After graduating from the Yale School of Public Health’s intense M.S. in Chronic Disease Epidemiology program earlier this year, Ronald Chow, M.S., CDE ’21, said he would one day like to step foot in New Haven and thank his faculty mentors in person.
“It was one year full of learning,” he said, referring to his fully remote experience. “Probably the most learning I’ve done in my life so far.”
The COVID-19 pandemic made Chow’s arrival at the Yale School of Public Health unique. A Canadian resident of Canada, Chow graduated in 2020 with a degree in epidemiology from Western University, one of the country’s top schools. Virtual programs offered during the pandemic allowed him to broaden his search for graduate programs internationally. In a discussion with a mentor, Chow said that YSPH would be a dream because of the way the one-year Master of Science degree program in Chronic Disease Epidemiology was structured. He decided to attend soon after.
The first day of class was exactly what Chow expected. His schedule for the semester included seven tough courses. But he said he was up for the challenge, especially because of the program’s support and encouragement.
“We’re literally baptized in fire,” he explained. “I guess that’s the price to pay for a good education. The courses were really pushing me … but this was expected. It’s YSPH, one of the best universities in the world.”
After spending time in classes at YSPH, Chow said he managed to thrive even without ever seeing New Haven. His initial concerns about encountering difficulties while trying to reach out to professors largely disappeared. Dean Sten Vermund and other faculty members offered their personal cell phone numbers to Chow, and many responded to his emails even on weekends and holidays.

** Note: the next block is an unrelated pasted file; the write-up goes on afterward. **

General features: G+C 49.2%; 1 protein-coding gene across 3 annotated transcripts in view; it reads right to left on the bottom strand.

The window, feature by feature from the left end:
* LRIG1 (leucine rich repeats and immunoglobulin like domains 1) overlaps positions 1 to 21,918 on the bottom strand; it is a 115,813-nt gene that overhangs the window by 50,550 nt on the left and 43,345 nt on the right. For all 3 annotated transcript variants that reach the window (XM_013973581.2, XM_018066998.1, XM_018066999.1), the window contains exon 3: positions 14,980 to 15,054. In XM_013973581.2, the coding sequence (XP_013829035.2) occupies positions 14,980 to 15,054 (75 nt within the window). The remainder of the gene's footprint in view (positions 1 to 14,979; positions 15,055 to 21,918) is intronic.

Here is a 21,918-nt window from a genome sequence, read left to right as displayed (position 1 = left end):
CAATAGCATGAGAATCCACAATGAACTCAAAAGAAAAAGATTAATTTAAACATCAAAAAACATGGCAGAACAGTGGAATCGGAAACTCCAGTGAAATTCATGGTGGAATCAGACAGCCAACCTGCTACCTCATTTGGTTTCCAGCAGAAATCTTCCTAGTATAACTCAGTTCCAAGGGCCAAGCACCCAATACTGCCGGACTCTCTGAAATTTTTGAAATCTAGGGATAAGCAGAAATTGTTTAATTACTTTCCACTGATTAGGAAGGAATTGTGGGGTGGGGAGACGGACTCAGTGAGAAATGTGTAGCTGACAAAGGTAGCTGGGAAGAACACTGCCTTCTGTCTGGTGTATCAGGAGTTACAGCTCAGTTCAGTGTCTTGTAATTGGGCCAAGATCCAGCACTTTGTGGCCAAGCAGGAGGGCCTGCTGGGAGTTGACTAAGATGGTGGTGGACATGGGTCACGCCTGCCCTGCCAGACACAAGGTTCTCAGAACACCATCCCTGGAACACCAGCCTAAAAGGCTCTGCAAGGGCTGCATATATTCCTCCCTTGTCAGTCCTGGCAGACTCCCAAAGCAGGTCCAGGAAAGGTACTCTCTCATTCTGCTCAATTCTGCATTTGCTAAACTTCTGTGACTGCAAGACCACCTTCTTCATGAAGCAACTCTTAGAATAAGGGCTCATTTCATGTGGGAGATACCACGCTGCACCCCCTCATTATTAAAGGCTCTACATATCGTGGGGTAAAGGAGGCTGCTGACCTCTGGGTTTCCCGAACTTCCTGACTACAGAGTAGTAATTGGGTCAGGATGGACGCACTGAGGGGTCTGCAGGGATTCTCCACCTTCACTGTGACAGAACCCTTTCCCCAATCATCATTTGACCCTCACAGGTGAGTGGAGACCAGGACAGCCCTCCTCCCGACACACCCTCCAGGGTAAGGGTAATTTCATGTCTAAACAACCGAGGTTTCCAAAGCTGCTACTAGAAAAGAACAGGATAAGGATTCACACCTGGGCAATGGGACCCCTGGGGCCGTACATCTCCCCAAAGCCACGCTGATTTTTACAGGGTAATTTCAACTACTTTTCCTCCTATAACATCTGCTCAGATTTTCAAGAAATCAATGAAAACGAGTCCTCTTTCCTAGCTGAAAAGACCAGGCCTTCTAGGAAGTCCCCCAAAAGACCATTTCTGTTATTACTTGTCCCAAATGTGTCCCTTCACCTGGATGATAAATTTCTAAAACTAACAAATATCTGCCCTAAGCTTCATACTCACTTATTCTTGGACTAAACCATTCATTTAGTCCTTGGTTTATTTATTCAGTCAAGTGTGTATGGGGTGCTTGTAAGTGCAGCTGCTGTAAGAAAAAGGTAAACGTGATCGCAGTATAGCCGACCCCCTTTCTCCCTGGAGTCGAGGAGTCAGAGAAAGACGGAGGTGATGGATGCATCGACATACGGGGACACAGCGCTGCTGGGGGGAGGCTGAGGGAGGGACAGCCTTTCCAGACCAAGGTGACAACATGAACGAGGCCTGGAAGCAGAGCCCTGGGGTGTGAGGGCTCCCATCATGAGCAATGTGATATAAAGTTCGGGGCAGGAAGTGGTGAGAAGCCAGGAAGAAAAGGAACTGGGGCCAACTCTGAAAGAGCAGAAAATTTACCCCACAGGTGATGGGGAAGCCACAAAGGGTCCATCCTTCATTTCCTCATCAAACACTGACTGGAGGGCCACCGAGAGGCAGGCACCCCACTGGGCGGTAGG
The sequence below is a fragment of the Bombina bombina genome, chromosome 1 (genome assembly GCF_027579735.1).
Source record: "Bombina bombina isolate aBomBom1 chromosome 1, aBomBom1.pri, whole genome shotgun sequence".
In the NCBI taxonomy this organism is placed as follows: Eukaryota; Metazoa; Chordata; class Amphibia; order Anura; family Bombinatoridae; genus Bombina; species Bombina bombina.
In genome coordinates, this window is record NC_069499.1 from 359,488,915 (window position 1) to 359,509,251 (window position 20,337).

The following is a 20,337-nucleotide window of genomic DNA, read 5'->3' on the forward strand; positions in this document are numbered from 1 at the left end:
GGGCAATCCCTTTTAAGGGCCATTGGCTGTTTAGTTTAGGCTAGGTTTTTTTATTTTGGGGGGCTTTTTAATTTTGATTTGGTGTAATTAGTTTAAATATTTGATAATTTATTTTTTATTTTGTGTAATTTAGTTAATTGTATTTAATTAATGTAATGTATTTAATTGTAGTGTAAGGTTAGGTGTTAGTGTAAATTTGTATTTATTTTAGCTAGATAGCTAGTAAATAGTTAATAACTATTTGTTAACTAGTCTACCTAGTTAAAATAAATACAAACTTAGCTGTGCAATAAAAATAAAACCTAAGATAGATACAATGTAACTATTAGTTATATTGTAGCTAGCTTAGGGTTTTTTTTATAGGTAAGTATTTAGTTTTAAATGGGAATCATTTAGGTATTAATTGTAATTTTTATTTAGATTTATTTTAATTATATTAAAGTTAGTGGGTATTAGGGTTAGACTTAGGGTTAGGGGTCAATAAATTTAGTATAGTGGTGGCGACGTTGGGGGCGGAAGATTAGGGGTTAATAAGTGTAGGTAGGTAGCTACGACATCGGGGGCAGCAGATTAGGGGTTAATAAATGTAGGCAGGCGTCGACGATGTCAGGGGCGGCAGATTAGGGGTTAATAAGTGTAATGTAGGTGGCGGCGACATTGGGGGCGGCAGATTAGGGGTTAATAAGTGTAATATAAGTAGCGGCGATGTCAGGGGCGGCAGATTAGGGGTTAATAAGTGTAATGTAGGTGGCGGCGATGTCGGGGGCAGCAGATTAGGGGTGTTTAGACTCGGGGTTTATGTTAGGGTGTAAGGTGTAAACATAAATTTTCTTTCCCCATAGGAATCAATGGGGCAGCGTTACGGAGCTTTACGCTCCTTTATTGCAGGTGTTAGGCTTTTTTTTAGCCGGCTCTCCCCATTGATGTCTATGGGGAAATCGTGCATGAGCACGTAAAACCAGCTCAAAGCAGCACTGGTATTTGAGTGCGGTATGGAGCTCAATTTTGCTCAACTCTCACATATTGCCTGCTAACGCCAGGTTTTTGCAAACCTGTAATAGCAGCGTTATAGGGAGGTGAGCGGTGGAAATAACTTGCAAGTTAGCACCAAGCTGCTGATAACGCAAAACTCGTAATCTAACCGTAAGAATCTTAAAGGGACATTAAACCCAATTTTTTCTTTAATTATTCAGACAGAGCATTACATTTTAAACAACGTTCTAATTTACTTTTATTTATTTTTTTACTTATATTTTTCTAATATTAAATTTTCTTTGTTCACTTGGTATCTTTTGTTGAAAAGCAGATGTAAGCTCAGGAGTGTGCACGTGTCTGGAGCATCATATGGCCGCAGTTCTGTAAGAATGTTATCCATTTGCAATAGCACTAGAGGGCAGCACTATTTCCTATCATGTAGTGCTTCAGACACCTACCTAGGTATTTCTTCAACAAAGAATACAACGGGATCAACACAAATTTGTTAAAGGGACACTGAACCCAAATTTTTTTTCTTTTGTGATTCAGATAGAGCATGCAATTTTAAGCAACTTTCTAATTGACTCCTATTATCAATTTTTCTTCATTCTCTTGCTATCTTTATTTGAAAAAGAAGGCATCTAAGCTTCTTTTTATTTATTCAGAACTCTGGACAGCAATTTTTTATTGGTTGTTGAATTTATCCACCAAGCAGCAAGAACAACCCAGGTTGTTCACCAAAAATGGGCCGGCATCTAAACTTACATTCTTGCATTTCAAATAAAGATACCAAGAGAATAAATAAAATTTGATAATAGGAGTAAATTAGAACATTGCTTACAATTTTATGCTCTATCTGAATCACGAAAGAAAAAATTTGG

“If I see them on the street, I may not recognize them,” Chow chuckled. “If they talk to me, I will recognize their voices.”
Chow’s success extended past the classroom. Despite being far from campus, he involved himself in research with the Yale School of Medicine and met mentors who enabled him to apply what he had learned in his classes to real-world problems. And he collected publications along the way, too. Chow said that he focuses primarily on supportive care for patients with cancer, but his time at YSPH also pushed him to research the effects of statins on individuals infected with COVID-19.
After graduating in May, he continued his research as a research fellow at New York Proton Center/Memorial Sloan Kettering Cancer Center. Now, as he begins attending medical school, Chow said he is grateful for the preparation that YSPH has provided.
“It was initially daunting for me at YSPH, but I gave it a shot,” he said. “People are really open and supportive of asking questions.”